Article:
Changes coming for Kansas Wineries
A bill allowing farm wineries to sell wine on their premises and at special events was referred to the House Federal and State Affairs Committee this Monday, after passing unanimously in the Senate.
During debate, Senators considered whether to lower the current requirement that at least 60% of the products used in the production of wine be grown in Kansas. After a lengthy discussion, it was decided that the current requirement should be retained.
Proponents of the bill included the Department of Agriculture, Grace Hill Winery, the Kansas Grape Growers and Winemakers Association, and Wyldewood Cellars Winery, among others.
Fishing & Hunting License Update
On a narrow vote, the Kansas Senate passed a bill last week that will reinstate fishing and hunting license fees on some senior citizens. If signed into law, seniors between the ages of 65 and 74 will no longer be exempt from annual hunting, fishing, or combination pass fees. To obtain a pass, these Kansans will need to purchase a “senior license” at the cost of half of a regular-priced pass.
Discounted “senior passes” will be available through June 2020, when such passes will expire. At this time, anyone between ages 16 and 74 will be required to purchase a pass at full price.
According to the Kansas Department of Wildlife, Parks and Tourism, the proposal would generate $702,999 in revenue during Fiscal Year 2013. Of this amount, $477,000 would be from actual fees paid for hunting and fishing licenses, and $225,999 would come from the increase in federal matching funds based on the number of hunting and fishing licenses sold.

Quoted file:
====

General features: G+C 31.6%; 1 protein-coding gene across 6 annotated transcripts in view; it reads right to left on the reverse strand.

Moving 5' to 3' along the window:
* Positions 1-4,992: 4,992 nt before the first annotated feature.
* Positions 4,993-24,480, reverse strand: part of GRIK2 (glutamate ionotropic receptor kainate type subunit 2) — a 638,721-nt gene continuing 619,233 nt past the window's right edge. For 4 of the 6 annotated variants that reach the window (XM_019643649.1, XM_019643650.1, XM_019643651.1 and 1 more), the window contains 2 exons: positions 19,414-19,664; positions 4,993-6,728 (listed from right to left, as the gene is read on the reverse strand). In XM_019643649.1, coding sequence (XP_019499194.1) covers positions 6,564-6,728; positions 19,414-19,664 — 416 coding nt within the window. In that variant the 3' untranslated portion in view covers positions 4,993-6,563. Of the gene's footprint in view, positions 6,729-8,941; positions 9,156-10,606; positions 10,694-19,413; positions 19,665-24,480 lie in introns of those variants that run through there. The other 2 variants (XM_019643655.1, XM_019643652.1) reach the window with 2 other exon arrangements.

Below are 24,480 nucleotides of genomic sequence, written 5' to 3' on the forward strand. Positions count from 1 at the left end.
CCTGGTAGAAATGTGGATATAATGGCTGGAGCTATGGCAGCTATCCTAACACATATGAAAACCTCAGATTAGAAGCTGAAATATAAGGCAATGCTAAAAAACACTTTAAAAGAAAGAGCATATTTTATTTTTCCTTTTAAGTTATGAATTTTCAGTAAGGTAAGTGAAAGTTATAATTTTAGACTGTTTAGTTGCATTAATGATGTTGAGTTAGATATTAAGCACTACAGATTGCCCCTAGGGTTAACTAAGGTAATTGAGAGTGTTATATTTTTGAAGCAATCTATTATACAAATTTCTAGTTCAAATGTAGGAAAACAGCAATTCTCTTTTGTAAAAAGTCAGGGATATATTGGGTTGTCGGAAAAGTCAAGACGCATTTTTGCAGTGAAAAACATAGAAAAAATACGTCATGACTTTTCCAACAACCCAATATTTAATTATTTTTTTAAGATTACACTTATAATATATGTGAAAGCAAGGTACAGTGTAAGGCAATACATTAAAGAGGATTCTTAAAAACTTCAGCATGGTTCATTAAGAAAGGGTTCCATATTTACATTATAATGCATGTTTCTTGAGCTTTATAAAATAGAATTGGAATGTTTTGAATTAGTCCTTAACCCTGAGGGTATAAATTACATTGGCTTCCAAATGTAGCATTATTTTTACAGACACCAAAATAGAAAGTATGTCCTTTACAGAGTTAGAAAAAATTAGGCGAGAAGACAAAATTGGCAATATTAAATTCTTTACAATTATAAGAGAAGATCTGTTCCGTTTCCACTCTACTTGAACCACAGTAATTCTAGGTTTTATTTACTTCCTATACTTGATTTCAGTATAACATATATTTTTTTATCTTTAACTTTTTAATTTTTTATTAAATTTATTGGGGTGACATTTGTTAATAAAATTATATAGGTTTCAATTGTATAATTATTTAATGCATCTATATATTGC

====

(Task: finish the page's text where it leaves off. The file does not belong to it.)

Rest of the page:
Senate Expands Dental Care
Specially trained dental hygienists and retired dentists will now be able to perform services up to and including temporary fillings, if a bill passed by the Kansas Senate this week is signed into law. The bill is aimed at improving dental access to underserved Kansans, especially children.
This bill is a step in the right direction, but temporary dental fixes aren’t enough. The children receiving these services need fully-licensed dentists to provide follow-up care and examinations to ensure their long-term dental health.
A lack of dentists accepting Medicaid also continues to be a real concern for rural Kansans. Of Kansas’ 105 counties, 93 counties don’t have enough dentists to serve residents and 28 counties don’t have a single Medicaid dental provider.
These issues need to be addressed next legislative session.